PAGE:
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Vietnam extends JX license to develop light sweet crude at Phuong Dong to 2025

Tokyo — The Vietnamese government has granted an extension to JX Nippon Oil & Gas Exploration's license to develop the offshore Phuong Dong oil field by five years until April 2025, giving it more time to develop light sweet crude oil, a grade which is gaining in popularity for cleaner marine fuel sulfur production.

The five-year extension of the license comes as Japan Vietnam Petroleum Company, a wholly-owned subsidiary of JX NOEX, was seeking to extend the right to develop the Phuong Dong oil field in Block 15-2 beyond April 2020.

The latest development will ensure the stability and continuity in Vietnam's E&P activity in Block 15-2, following the five-year extension of JVPC's license in the Rang Dong oil field in the block in 2013 to April 2025 from April 2020. The license was also granted to implement enhanced oil recovery by using hydrocarbon gas at the Rang Dong oil field.

Production from the Phuong Dong oil field is shipped as Rang Dong crude oil, a low sulfur light grade, together with output from the adjacent Rang Dong oil field in Block 15-2, operated by JVPC, a JX NOEX spokesman said Monday.

The JX NOEX spokesman added that the company is lifting an equity output of about 5,000 b/d of the low sulfur light crude from the Rang Dong and Phuong Dong oil fields, declining to elaborate on total output from the offshore fields. JVPC has a 46.5% stake in the Rang Dong oil field, and holds a 64.5% stake in the Phuong Dong field.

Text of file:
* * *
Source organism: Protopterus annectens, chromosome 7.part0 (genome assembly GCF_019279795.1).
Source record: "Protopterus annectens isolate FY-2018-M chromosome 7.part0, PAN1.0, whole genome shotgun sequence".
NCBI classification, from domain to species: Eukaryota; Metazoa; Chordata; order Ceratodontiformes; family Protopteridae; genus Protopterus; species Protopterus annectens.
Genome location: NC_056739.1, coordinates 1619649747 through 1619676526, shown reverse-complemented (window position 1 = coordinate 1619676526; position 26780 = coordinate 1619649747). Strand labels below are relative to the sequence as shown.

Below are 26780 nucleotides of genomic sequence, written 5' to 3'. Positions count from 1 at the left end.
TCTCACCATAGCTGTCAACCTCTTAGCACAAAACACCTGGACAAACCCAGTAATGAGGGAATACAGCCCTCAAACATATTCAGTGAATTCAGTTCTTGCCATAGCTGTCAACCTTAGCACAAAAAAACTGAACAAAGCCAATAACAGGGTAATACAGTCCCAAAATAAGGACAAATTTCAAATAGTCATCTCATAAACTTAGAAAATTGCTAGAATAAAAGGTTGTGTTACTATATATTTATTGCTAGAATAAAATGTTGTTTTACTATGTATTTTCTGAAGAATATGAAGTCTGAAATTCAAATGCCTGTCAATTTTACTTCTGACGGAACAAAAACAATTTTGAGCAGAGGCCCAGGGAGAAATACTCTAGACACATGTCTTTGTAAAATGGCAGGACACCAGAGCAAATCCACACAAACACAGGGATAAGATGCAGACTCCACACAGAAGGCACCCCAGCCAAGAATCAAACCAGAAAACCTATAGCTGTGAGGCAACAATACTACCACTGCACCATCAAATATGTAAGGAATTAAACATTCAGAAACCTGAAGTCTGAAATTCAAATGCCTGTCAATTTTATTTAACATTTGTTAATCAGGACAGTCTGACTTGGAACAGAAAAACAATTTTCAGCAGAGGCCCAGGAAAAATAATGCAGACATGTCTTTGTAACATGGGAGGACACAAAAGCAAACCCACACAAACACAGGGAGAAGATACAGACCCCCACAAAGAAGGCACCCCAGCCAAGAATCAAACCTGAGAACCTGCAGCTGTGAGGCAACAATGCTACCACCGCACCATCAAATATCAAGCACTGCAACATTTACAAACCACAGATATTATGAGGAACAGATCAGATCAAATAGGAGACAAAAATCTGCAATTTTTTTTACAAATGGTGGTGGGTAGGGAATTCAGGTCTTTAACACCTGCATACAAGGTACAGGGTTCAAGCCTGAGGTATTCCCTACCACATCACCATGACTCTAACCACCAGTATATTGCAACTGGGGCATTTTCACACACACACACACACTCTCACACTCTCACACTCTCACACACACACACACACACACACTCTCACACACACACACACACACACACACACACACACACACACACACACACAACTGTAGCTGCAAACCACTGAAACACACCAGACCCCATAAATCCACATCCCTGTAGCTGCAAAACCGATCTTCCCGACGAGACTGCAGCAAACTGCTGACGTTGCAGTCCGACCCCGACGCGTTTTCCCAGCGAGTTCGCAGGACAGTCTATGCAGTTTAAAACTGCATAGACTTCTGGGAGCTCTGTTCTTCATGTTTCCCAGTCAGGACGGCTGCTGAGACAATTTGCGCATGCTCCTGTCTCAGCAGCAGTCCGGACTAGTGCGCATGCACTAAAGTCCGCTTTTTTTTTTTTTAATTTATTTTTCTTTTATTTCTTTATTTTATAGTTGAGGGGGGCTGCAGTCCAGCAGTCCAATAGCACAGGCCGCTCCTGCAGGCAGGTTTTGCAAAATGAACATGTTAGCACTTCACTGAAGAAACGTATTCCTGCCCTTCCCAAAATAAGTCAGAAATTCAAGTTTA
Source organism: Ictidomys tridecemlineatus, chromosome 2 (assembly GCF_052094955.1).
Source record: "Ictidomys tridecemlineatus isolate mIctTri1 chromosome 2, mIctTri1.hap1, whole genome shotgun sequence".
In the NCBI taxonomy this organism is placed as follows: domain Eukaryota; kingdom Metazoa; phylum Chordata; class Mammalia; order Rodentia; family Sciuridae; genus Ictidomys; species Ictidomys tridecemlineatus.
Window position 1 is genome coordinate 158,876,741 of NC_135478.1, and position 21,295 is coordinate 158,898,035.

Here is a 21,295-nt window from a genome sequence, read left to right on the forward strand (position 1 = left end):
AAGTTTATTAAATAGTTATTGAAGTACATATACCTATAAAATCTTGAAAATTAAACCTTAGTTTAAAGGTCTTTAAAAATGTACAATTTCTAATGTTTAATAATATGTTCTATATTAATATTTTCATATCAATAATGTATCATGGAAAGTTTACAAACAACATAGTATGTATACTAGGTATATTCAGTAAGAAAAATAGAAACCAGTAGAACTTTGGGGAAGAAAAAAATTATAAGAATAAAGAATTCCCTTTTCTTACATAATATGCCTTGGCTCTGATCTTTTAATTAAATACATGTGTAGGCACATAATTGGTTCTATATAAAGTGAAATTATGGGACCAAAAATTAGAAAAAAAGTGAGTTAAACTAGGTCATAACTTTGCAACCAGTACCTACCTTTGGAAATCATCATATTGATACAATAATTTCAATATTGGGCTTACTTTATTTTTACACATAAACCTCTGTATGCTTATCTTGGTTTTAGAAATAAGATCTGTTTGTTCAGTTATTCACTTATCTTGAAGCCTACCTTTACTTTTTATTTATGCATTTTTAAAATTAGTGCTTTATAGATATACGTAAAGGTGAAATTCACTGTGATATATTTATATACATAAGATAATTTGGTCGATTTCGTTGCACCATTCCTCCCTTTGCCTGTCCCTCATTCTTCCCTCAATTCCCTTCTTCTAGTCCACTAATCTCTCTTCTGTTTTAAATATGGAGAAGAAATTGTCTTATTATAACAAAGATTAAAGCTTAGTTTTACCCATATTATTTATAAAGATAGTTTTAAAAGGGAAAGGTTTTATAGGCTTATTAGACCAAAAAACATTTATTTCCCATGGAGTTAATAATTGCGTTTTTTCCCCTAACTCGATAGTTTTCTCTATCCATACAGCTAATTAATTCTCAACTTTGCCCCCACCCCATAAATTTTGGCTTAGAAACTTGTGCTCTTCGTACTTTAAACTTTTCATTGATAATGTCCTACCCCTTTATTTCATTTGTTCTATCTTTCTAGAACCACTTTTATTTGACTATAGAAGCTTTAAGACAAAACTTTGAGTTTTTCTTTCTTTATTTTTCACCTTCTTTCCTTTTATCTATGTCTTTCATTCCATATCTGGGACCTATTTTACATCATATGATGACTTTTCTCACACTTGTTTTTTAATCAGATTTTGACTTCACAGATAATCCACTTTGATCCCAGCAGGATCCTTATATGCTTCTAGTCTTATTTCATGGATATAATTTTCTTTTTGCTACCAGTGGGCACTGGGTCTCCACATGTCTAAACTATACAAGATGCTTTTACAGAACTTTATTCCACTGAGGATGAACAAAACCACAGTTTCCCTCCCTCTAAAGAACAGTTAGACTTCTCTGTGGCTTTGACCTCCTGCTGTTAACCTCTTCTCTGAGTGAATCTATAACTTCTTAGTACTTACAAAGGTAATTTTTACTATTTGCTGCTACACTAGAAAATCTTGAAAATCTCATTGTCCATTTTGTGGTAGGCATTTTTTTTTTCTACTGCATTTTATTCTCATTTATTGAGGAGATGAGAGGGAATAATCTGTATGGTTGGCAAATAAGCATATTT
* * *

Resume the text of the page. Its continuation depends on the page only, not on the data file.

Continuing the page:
JX NOEX, the upstream arm of JXTG Holdings, sold an average of 93,000 b/d of oil equivalent over April-September, when its Vietnam sales accounted for about 4% of the total sales volume.

Favored for IMO

Vietnamese crude output and exports have been in continuous decline in recent years due to naturally aging fields. Most recent data from the country's General Statistics Office showed the country produced 9.345 million mt of crude oil over the first 10 months of 2019, down 7.2% year on year.

Vietnam's crudes are typically waxy and sweet, and are highly sought after by end-users across Asia for their high yields of vacuum gasoil.

Vietnam, however, is expected to benefit from the increased demand for low sulfur crudes heading into 2020 as bunker fuel suppliers seek feedstock that can produce International Maritime Organization-compliant marine fuels, according to traders.

Light sweet crudes are among grades favored by refiners to produce marine gasoil and low sulfur fuel oil that complies with the IMO's sulfur limits for marine fuels from next year. The IMO will cap global sulfur content in marine fuels at 0.5% from January 1, down from the current 3.5%.

--Takeo Kumagai,

--Andrew Toh,

--Edited by Claudia Carpenter,